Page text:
Wärtsilä 20 - Small changes, big results

Wärtsilä 20 – Small changes, big results

We revisit a classic, making it better and more efficient than ever before. The upgraded Wärtsilä 20 engine comes with a host of new features, making it a great choice for marine vessels.

We revisit a classic, making it better and more efficient than ever before. The upgraded Wärtsilä 20 engine comes with a host of new features, making it a great choice for marine vessels.

In the world of big diesel engines and generators, everyone wants more bang for the buck.

But there are only two ways to get higher output from an engine. The first is to increase the firing pressure at a fixed rotational speed, which usually is not possible without extensive redesign of many parts. The second method, and the most economical, is to increase the rotations-per-minute (rpm) of the engine at a fixed firing pressure.

In December 2017, Wärtsilä announced an upgraded version of its popular Wärtsilä 20 diesel engine which does just this – increases maximum rpms from 1000 to 1200 for mechanical propulsion engines and from 900 to 1200 for 60Hz generating sets, for instance. It is an example of doing more with less.

This technology is passed over from the already established Wärtsilä 20DF (dual-fuel) engine, which has been running at this speed from the introduction in 2011, without any issues.

With an increased cylinder output of 220 kW at 1200 rpms, the upgraded engine is a high-value-added proposition for the yards building merchant ships, and ultimately ship owners looking for lighter and more compact engine configurations to achieve higher payloads with almost the same low fuel consumption.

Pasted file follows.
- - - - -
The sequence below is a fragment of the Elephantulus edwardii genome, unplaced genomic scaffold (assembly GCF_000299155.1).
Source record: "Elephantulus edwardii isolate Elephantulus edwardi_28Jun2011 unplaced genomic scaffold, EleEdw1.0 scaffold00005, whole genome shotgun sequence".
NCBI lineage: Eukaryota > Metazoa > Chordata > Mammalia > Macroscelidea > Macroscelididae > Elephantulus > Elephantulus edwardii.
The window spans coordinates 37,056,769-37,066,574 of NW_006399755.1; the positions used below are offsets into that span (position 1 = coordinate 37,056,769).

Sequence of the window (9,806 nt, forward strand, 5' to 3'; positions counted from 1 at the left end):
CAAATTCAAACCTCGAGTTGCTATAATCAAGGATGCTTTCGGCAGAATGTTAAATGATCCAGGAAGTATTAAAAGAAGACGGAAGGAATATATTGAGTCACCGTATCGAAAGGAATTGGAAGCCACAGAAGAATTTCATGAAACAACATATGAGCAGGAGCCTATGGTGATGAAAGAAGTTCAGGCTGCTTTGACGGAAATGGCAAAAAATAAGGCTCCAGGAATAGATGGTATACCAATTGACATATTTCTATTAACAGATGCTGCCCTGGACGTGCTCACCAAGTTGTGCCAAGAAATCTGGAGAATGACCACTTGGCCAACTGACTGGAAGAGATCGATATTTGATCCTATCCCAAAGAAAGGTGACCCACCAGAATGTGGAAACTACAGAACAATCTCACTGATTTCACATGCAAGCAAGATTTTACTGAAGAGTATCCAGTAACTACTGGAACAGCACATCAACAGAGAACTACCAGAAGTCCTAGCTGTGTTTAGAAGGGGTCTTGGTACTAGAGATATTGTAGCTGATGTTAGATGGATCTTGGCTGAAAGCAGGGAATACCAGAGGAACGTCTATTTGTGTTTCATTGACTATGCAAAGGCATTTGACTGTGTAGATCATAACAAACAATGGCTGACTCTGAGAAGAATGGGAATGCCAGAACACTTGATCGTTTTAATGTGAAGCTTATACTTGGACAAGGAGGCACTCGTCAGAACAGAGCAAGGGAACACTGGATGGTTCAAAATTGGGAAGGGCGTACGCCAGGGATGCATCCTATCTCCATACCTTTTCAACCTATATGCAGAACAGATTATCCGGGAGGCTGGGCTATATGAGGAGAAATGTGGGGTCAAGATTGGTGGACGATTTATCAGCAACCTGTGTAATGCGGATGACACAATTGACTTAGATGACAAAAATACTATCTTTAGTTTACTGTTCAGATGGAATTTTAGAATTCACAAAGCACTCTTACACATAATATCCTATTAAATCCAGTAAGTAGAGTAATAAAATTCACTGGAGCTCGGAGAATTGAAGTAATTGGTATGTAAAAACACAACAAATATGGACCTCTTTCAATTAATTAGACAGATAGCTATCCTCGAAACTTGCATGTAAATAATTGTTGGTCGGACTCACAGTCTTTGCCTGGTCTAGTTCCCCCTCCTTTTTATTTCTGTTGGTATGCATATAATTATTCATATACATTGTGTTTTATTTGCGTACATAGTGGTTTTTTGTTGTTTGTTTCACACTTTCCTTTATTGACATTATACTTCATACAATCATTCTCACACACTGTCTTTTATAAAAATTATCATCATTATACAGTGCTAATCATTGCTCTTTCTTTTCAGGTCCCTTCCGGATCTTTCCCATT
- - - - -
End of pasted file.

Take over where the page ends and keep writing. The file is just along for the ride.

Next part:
Because the upgraded Wärtsilä 20 engine is a refinement of an existing engine, there is also a high level of spare parts compatibility. In addition, maintenance procedures remain unchanged, a welcome development for everyone.

New automation system including a touch screen display.
New automation system including a touch screen display.


New wastegate with hydraulic actuator.
New wastegate with hydraulic actuator. 


What’s new?

Like its predecessor, the new Wärtsilä 20, which will take two years to develop (all versions), can be used as an auxiliary engine to produce electricity on board, as a generation set for electrical propulsion, or for direct mechanical propulsion. In theory, all Wärtsilä 20 engines can be upgraded to the new performance parameters.

The original Wärtsilä 20 is a four-stroke diesel engine that can be run on light fuel oil (LFO) and heavy fuel oil (HFO). The engine can switch from LFO to HFO and vice versa without power interruption at any engine operational load. The Wärtsilä 20 has proven robustness and reliability, with over 6000 engines delivered since it was introduced to the market in the early 1990s.

The Wärtsilä 20 is especially suitable for the 1.3-2.0 MW merchant auxiliary fleet segment. It is also the perfect fit as the main propulsor in smaller ships including fishing, tugs and offshore and support vessels, and covers the lower power range within the Wärtsilä diesel engine family. The engine is fully compliant with the IMO Tier II exhaust emissions regulations set out in Annex VI of the MARPOL 73/78 convention. Also IMO Tier III compliance is possible together with a Wärtsilä NOR NOx reducer and associated equipment.